Trump Could Reshape Courts by Filling a Record 114 Judge Vacancies
New judges with a narrow view of federal agency powers could make decisions that have long-term consequences on the environment.
With President Trump preparing to nominate a ninth justice for the Supreme Court this week, tumult over the crucial vacancy is overshadowing his unprecedented potential to fill the benches of lower federal courts.
A broad refusal by Senate Republicans to approve judicial nominees during the last two years of Obama's second term means Trump could move quickly to fill 114 vacant federal judge positions. U.S. Courts data shows that to be the most vacancies in at least 20 years.
Trump is a foe of environmental regulations and is working quickly to undo rules, programs and agreements backed by President Obama to slow global warming. By appointing federal judges with similar views, Trump could make it harder for future administrations to secure courtroom approvals for new climate rules for decades to come.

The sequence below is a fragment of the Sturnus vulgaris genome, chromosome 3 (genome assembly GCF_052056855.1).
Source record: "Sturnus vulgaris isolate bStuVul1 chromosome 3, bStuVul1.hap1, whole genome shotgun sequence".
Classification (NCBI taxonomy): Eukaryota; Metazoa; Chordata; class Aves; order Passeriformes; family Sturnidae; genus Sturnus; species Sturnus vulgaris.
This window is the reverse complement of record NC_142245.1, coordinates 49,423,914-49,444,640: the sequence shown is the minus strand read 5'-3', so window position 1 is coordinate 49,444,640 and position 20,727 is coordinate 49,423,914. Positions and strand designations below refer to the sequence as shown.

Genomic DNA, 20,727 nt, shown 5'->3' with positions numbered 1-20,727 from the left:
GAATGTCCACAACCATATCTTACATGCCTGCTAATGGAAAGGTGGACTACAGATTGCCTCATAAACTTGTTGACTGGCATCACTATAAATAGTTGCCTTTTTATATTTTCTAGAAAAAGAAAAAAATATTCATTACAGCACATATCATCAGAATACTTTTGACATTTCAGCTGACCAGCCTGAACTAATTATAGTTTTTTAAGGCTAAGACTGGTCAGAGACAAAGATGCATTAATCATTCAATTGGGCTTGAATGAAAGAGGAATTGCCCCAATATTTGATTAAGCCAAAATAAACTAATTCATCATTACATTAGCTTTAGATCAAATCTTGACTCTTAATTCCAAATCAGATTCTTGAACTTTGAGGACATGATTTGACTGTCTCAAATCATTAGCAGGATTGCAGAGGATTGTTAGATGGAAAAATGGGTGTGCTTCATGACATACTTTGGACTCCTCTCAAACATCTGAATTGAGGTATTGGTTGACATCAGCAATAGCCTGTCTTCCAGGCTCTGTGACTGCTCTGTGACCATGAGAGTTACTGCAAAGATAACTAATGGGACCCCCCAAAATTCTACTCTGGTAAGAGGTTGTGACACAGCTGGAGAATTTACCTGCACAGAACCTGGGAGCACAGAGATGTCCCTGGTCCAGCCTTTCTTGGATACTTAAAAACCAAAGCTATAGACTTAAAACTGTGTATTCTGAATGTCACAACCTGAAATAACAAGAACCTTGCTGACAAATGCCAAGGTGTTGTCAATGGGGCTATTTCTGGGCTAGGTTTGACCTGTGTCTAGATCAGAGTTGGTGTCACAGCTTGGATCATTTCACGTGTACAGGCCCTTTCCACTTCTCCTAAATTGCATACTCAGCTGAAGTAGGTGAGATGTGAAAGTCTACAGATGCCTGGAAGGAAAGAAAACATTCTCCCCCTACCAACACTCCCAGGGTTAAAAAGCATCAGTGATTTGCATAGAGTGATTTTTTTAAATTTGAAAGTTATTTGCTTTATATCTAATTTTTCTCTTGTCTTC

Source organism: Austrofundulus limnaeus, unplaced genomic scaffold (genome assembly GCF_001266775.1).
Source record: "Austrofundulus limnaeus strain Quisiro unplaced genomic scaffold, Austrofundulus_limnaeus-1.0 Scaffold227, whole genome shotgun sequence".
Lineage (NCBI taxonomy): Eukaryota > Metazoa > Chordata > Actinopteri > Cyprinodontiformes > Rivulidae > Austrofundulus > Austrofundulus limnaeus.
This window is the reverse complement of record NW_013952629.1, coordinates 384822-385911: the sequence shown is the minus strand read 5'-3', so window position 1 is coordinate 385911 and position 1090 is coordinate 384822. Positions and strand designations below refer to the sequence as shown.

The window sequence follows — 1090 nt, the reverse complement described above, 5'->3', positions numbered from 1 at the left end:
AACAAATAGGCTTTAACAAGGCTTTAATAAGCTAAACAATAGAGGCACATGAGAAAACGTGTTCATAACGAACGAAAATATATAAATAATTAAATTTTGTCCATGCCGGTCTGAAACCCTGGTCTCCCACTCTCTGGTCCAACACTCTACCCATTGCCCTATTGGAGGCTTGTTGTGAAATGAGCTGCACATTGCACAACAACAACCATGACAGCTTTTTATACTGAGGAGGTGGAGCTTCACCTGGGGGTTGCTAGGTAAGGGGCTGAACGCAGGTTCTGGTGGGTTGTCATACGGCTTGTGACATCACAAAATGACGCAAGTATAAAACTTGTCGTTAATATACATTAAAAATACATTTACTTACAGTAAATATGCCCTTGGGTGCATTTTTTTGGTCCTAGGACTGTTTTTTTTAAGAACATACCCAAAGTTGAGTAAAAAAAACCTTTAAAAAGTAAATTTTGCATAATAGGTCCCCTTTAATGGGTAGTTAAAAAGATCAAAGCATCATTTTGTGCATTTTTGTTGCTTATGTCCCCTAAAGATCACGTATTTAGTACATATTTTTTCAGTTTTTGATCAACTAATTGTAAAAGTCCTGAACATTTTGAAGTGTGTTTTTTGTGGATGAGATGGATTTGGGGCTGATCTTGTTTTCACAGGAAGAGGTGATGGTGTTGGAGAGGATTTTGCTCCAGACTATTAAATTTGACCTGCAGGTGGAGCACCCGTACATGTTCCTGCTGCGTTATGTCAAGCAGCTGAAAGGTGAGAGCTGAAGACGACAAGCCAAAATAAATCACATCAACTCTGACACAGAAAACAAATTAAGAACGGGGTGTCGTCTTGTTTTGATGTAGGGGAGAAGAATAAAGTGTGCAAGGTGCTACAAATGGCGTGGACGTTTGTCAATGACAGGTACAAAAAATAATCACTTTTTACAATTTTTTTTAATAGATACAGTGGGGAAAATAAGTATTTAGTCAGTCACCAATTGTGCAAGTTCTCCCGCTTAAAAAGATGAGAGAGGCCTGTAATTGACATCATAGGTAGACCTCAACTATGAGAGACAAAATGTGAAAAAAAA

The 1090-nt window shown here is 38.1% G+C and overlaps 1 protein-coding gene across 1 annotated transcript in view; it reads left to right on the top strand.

"It's a very serious problem," said Glenn Sugameli, an attorney for the nonprofit Defenders of Wildlife who tracks federal judge vacancies and nominations. "It does create more opportunities for bad judges to get confirmed, for bad decisions to be issued, and for courts to tilt."
Two years ago, 43 federal judge positions were vacant. The figure has nearly tripled since then, with one out of every eight judge posts now empty as Republicans refused to hold Senate votes on the openings. That gives Trump an extraordinary opportunity to influence the slant of federal courts for decades to come.
The marquee vacancy is on the Supreme Court, and Trump said Monday he would announce his nomination of a justice to fill that spot on Tuesday. Republican senators would not consider Obama's nomination of U.S. Circuit Judge Merrick Garland following the death of Justice Antonin Scalia, who was an ardent opponent of environmental regulations.
Three quarters of the vacancies are on district courts. These lower courts do much of the federal judicial system's grunt work, holding criminal and civil trials, and hearing challenges to the use of federal rules covering everything from greenhouse gas pollution to immigration.